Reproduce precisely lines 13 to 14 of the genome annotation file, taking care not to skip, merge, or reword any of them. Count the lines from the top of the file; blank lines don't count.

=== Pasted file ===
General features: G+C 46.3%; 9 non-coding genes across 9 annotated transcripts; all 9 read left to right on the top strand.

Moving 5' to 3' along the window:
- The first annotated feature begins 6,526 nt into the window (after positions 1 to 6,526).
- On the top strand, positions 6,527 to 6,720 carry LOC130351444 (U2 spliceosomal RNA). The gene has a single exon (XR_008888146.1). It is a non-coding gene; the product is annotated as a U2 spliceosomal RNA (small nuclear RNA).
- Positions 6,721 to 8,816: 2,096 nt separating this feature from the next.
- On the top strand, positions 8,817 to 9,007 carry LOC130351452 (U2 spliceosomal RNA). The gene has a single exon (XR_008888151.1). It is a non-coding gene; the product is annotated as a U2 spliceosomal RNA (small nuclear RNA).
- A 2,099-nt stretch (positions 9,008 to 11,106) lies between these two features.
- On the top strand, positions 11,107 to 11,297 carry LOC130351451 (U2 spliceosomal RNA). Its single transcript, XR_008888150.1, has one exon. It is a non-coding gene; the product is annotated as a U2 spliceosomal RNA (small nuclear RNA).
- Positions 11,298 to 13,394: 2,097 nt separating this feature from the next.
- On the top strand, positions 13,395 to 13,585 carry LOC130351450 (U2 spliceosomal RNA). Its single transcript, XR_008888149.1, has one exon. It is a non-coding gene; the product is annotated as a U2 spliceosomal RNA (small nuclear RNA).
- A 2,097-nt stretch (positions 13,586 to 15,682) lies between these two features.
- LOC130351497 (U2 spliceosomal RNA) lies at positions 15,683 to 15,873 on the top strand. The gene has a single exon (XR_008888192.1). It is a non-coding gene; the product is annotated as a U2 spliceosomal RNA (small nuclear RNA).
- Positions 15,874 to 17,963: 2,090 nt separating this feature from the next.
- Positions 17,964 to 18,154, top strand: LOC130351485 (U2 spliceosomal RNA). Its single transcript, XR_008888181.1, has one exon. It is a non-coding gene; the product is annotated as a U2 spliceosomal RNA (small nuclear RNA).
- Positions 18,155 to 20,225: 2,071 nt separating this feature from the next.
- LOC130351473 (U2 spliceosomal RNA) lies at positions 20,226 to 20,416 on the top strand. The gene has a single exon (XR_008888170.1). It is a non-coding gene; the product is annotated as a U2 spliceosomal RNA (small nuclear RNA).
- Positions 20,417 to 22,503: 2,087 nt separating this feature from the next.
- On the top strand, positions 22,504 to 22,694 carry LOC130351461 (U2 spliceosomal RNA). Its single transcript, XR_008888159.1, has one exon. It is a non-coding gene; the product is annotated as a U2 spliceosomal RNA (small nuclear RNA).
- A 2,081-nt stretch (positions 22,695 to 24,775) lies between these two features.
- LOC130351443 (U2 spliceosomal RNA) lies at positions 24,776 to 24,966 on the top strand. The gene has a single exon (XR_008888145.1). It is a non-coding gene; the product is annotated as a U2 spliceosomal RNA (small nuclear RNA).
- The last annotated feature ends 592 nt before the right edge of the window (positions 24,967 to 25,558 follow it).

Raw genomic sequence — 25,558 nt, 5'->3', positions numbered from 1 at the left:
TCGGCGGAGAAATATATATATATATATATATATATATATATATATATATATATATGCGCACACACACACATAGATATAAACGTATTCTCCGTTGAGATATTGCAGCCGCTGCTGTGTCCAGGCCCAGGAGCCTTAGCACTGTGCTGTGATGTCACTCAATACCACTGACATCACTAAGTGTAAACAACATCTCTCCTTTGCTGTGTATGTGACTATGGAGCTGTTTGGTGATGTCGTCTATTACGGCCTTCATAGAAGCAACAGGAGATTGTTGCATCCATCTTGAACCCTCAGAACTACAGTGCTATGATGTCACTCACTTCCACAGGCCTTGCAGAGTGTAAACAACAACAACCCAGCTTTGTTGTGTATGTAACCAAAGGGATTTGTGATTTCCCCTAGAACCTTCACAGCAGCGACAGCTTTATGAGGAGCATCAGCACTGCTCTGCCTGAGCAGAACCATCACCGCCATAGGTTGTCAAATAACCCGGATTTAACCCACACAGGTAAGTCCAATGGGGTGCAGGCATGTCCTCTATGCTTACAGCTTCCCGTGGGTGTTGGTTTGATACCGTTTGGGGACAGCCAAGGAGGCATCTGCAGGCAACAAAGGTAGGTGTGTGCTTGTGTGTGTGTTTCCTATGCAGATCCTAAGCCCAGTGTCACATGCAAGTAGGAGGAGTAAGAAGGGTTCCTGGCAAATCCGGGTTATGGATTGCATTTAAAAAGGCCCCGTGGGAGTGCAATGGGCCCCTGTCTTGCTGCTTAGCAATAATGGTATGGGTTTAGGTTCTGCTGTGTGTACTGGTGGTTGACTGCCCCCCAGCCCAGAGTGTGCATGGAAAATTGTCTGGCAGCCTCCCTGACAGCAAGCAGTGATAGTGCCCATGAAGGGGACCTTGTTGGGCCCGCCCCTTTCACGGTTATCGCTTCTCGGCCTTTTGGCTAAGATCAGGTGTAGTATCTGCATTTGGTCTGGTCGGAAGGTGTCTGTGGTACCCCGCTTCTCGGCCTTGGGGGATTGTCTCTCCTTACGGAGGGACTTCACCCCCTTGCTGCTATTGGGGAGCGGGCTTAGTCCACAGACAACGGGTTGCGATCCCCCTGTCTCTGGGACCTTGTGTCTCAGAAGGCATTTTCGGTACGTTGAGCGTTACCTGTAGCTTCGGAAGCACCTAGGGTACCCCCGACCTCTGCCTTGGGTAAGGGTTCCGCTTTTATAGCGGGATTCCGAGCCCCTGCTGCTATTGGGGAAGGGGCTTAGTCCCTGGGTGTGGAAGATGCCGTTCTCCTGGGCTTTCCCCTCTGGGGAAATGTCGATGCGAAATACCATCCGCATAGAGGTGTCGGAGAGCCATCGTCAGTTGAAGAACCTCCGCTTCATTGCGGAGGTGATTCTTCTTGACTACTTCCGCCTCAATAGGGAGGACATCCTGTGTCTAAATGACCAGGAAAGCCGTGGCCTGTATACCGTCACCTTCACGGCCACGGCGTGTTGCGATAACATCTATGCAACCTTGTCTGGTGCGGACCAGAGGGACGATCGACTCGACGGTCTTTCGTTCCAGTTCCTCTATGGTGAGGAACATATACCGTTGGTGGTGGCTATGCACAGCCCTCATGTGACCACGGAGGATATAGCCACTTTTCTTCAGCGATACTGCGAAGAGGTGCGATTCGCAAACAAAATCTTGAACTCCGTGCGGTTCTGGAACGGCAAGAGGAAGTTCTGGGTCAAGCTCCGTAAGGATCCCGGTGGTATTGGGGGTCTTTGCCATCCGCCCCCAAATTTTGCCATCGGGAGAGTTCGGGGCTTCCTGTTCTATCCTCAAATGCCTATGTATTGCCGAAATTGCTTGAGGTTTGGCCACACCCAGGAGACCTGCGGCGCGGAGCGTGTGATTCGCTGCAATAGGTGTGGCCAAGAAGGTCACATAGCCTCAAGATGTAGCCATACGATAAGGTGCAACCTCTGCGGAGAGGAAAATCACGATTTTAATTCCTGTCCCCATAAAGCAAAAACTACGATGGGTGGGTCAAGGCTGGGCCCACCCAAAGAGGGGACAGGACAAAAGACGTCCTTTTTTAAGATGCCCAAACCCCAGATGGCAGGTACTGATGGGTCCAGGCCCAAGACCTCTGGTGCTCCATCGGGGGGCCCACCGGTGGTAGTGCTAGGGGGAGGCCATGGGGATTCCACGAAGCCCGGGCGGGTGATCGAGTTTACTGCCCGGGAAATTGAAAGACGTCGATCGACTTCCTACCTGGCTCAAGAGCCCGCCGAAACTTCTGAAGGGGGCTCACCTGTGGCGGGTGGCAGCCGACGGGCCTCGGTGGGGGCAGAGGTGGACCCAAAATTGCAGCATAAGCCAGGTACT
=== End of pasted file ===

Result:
- Positions 15,874 to 17,963: 2,090 nt separating this feature from the next.
- Positions 17,964 to 18,154, top strand: LOC130351485 (U2 spliceosomal RNA). Its single transcript, XR_008888181.1, has one exon. It is a non-coding gene; the product is annotated as a U2 spliceosomal RNA (small nuclear RNA).